Does my child have gastro-oesophageal reflux, cow’s milk allergy or both?
8/28/2015 12:03:09 PM
According to the new NICE gastro-oesophageal reflux disease (GORD) guidelines for children1
, there is not enough evidence to support the belief that non-IgE mediated cow’s milk allergy (CMA) is a cause of GORD. NICE have therefore recommended specific research to answer this question. But what do we do in the meantime?
Symptoms of gastro-oesophageal reflux and cow’s milk allergy
Gastro-oesophageal reflux is very common in young children, and many babies will happily vomit away. It only becomes a problem when it starts to cause significant pain and distress. However, non-IgE mediated cow’s milk allergy can also cause much pain and many of the symptoms are similar for both as shown in the table below:
|Gastro-oesophageal reflux disease (GORD)
||Non-IgE mediated cow’s milk allergy (CMA)
|Recurrent vomiting (up to 2 hrs after feeding)
||Recurrent vomiting (up to 2 hrs after feeding)
|Freq. & troublesome crying, irritability or back arching during or after feeding and feed refusal
||Freq. & troublesome crying, irritability or back arching during or after feeding and feed refusal
|Dysphagia/ frequent choking after feed
||Dysphagia/ frequent choking after feed
|Iron deficiency/ anaemia
||Iron deficiency/ anaemia
|Reflux oesophagitis (inflammation of the oesophagus)
||Eosinophilic oesophagitis (not so common)
||Stridor, hoarseness (tends to only occur in IgE mediated CMA i.e. immediate onset reactions)
To work out whether your child is suffering from GORD, CMA or both, you need to look for symptoms that are different between the two.
Some of the key differences in symptoms are as follows:
|Gastro-oesophageal reflux disease (GORD)
||Non-IgE mediated cow’s milk allergy (CMA)
|Epigastric pain/ heartburn
||Abdominal distension and pain
|Sinusitis and recurrent ear infections (otitis media)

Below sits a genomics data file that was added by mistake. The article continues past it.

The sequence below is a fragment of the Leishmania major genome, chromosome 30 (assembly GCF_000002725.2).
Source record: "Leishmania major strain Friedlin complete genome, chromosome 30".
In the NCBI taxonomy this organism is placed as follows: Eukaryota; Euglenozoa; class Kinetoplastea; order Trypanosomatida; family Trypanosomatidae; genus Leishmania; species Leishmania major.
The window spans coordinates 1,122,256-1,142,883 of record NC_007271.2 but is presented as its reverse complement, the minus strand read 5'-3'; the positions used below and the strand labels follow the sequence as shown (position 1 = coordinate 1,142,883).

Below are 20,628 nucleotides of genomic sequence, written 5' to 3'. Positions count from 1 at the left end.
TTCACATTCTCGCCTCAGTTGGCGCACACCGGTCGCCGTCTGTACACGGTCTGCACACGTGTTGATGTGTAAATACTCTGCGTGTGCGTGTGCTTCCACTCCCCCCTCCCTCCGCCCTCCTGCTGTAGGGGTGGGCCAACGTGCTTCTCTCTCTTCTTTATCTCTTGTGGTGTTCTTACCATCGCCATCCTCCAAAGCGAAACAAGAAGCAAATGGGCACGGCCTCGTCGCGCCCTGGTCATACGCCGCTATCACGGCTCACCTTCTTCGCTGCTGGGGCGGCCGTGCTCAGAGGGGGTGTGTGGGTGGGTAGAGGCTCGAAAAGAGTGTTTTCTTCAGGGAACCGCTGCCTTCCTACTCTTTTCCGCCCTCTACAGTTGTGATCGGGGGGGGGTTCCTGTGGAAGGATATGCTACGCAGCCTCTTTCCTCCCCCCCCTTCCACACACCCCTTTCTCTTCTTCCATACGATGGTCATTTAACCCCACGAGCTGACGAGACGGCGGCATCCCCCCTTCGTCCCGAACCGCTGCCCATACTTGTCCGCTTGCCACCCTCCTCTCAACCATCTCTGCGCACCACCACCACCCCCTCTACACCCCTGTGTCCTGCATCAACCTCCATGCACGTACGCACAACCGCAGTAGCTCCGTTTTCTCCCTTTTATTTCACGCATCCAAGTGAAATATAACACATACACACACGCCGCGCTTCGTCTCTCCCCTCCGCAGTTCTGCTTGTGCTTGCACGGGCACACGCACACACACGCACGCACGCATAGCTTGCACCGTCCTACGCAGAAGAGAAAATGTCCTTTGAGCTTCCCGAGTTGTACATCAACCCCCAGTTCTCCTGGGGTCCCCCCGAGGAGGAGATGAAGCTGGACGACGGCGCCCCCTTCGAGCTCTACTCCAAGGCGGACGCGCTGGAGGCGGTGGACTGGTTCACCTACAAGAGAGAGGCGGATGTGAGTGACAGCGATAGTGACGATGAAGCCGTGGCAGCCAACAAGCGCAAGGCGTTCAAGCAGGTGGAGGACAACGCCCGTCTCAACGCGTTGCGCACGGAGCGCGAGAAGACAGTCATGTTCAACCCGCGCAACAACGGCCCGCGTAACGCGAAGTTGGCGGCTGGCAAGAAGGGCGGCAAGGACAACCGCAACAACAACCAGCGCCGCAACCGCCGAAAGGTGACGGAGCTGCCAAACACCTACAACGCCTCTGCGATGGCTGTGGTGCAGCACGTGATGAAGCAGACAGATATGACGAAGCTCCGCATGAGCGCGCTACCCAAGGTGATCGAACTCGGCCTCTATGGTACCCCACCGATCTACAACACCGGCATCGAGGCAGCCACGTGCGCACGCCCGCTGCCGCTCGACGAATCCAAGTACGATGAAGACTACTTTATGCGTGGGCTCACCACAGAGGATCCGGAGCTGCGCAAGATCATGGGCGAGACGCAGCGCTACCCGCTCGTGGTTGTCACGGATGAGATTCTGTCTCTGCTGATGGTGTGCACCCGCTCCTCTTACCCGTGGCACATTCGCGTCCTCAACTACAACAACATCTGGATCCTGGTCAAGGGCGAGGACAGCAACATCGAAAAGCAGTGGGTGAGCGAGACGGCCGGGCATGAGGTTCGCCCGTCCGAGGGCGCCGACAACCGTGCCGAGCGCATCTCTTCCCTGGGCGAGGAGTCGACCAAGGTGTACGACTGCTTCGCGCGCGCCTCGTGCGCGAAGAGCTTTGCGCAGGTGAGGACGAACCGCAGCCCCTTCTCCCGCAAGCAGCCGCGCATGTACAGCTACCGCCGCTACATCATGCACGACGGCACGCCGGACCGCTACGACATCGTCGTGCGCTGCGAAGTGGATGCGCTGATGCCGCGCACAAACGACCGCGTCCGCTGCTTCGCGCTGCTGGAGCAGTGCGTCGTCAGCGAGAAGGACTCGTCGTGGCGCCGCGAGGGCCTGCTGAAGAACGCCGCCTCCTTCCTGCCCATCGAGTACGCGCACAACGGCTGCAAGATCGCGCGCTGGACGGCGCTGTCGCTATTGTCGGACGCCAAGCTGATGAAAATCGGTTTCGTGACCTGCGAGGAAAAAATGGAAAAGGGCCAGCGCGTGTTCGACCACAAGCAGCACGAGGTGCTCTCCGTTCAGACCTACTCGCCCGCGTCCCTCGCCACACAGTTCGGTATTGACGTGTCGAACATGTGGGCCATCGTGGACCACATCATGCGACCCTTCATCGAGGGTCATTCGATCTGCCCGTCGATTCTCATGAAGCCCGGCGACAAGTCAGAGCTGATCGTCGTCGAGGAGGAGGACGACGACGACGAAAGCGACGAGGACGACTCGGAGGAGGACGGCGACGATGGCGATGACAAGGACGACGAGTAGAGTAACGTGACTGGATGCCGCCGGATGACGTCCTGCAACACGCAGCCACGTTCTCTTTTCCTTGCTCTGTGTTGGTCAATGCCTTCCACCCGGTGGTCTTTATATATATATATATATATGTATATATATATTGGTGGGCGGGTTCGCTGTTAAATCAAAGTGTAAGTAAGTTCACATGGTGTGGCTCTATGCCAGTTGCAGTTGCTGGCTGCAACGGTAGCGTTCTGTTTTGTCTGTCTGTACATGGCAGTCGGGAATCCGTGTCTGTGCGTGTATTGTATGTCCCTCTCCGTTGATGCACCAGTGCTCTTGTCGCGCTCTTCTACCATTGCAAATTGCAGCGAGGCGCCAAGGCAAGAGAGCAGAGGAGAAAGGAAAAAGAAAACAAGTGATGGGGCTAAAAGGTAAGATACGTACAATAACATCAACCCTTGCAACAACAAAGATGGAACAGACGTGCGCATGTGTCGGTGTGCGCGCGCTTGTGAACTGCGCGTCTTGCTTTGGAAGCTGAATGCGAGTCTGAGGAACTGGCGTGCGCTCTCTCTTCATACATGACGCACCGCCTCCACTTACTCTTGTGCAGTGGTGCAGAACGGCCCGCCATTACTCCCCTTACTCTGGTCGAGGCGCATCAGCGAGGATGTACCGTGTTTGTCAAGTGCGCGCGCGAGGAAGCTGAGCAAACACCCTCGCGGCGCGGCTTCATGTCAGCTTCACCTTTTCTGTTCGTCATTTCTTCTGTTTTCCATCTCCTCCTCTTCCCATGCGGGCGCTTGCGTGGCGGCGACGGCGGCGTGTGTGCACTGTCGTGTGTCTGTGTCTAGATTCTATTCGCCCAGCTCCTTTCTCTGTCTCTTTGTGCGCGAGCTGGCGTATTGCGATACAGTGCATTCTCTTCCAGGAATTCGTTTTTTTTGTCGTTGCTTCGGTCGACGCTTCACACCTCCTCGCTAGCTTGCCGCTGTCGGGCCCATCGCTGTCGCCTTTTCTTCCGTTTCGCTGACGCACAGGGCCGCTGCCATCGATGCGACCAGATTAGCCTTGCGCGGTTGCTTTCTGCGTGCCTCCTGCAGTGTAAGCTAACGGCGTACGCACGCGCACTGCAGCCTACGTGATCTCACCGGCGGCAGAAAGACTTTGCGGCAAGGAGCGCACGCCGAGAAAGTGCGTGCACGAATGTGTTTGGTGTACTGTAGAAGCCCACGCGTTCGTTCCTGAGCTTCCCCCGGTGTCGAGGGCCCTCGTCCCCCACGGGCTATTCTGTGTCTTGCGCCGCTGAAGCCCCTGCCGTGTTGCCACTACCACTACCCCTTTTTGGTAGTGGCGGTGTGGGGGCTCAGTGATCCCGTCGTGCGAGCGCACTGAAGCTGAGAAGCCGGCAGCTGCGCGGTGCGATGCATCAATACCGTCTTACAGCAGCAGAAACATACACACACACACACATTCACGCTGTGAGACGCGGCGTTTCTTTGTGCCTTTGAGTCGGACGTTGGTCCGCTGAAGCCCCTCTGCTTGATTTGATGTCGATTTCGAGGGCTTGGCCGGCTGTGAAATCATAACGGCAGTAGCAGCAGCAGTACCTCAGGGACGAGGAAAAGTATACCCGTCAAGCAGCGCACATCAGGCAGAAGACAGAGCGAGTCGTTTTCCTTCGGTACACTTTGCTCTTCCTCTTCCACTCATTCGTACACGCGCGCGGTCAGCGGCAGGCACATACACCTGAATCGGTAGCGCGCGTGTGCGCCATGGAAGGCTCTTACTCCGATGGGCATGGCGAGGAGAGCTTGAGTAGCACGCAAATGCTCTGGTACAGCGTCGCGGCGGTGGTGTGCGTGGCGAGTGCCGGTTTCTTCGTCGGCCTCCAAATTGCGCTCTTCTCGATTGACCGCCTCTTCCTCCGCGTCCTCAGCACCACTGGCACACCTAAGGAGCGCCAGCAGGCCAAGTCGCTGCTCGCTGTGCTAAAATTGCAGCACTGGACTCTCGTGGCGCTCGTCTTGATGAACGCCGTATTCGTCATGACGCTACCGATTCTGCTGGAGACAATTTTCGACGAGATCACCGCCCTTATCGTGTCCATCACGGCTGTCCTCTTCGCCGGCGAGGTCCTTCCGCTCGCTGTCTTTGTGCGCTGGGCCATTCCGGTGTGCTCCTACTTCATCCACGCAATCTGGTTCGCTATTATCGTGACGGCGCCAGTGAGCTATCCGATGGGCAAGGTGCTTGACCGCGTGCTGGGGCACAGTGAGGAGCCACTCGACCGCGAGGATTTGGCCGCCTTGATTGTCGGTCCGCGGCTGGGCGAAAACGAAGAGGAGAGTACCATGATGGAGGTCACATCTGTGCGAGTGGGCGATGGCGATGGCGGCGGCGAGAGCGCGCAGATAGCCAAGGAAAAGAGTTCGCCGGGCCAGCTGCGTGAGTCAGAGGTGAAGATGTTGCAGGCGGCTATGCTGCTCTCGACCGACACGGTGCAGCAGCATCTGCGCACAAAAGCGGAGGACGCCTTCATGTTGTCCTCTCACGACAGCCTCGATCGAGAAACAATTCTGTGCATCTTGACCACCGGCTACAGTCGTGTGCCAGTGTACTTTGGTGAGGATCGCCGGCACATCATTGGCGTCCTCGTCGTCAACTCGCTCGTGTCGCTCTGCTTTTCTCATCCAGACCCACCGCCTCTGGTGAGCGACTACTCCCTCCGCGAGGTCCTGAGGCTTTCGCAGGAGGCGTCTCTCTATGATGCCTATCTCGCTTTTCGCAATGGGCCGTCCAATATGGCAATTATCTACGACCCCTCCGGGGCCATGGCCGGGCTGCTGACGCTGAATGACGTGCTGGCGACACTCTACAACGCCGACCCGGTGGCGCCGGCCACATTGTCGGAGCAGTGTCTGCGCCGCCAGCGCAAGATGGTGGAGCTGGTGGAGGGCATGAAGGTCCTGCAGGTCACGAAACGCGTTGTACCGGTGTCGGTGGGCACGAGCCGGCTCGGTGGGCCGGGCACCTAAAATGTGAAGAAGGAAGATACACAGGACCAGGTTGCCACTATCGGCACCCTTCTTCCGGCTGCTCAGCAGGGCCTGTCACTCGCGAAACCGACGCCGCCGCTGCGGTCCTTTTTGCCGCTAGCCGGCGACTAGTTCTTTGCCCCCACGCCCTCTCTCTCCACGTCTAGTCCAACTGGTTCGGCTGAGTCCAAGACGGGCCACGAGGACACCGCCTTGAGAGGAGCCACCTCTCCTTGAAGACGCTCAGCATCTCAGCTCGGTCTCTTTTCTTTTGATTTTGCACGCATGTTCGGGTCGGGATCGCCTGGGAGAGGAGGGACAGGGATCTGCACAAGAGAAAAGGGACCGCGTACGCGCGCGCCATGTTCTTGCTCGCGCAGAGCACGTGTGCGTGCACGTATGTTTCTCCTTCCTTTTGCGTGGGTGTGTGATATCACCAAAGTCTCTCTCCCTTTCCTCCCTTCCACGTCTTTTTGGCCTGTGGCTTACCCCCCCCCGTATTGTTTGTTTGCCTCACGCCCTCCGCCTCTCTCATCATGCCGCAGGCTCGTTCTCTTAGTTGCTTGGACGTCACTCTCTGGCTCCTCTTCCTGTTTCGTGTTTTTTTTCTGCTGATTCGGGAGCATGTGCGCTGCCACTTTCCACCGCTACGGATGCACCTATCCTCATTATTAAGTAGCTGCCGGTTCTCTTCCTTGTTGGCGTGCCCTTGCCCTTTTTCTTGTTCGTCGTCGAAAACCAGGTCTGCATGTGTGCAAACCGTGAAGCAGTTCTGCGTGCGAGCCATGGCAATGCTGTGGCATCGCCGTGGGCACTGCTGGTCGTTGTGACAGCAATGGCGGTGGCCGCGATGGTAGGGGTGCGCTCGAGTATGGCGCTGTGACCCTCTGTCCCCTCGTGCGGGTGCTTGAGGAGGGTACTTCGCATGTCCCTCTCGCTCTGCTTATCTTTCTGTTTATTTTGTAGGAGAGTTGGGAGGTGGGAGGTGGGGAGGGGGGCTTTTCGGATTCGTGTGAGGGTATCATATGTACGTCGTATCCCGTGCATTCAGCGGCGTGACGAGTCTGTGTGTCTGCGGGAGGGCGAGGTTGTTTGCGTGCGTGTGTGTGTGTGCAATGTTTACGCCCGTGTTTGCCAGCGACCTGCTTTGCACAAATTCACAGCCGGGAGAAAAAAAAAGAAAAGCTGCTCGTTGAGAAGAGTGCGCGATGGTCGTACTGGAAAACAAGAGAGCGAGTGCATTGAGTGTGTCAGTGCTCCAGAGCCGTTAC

||Nasal congestion or runny nose, allergic shiners (black rings signifying congestion around the eyes)
|More settled when held upright
||Positioning makes little difference to level of distress
|Bronchitis (inflammation of the lungs), recurrent aspiration pneumonia & apnoea (rare)
||Atopic conditions e.g. eczema, rhinitis/ hayfever, wheeze/ asthma in either the child or family members increases likelihood of food allergy involvement
||Projectile (forceful ) vomiting after feeds (rule out pyloric stenosis in infants < 2mths)
||Diarrhoea or constipation, offensive/ explosive stools, mucus or blood in stools (rule out intussusception )
Cavataio and colleages (2000) suggest that cow’s milk allergy is present in up to 42% of children with GORD2
. According to Farahmand and colleagues (2011),
one third of their children with symptoms of GORD had cow’s milk allergy, suggesting that CMA can mimic or aggravate GORD3
In my experience, if your child is suffering from:
- other gut symptoms such as diarrhoea or constipation
- has atopic symptoms involving the skin such as eczema, rashes or the respiratory tract such as congestion, constant runny nose, wheeze or asthma,
they are likely to be suffering from non-IgE mediated cow’s milk allergy and it would be appropriate to try a 4 week cow’s milk exclusion trial first, in accordance with NICE guidance on the diagnosis and assessment of children with food allergy4
If your child’s symptoms do not include the above combination, but match the symptoms listed for GORD, start with first line management recommendations for reflux disease.
First line treatment for GORD
NICE GORD guidelines recommend that breastfed babies receive a breastfeeding assessment with advice, and formula-fed babies are given advice on appropriate feed volumes and frequency of feeds1
Following general feeding advice, NICE recommend that formula-fed babies are offered a trial of thickened formula first; either a specialist anti-reflux formula or addition of a thickener
such as carob bean gum i.e. Instant Carobel™ to the existing formula. This recommendation concurs
with the clinical knowledge summary (CKS) of GORD in children5
which provides more practical based information.
Evidence suggests that thickened formulas may reduce vomiting in babies, but they do not reduce the number of reflux events. It is important to note that specialist anti-reflux formulas cannot be made up in accordance with the Department of Health guidance using water at 700
C, as it will break down the thickener before it reaches the stomach, so it is essential that only one bottle is made up at a time, in accordance with the manufacturer’s instructions, to minimise risk of bacterial contamination.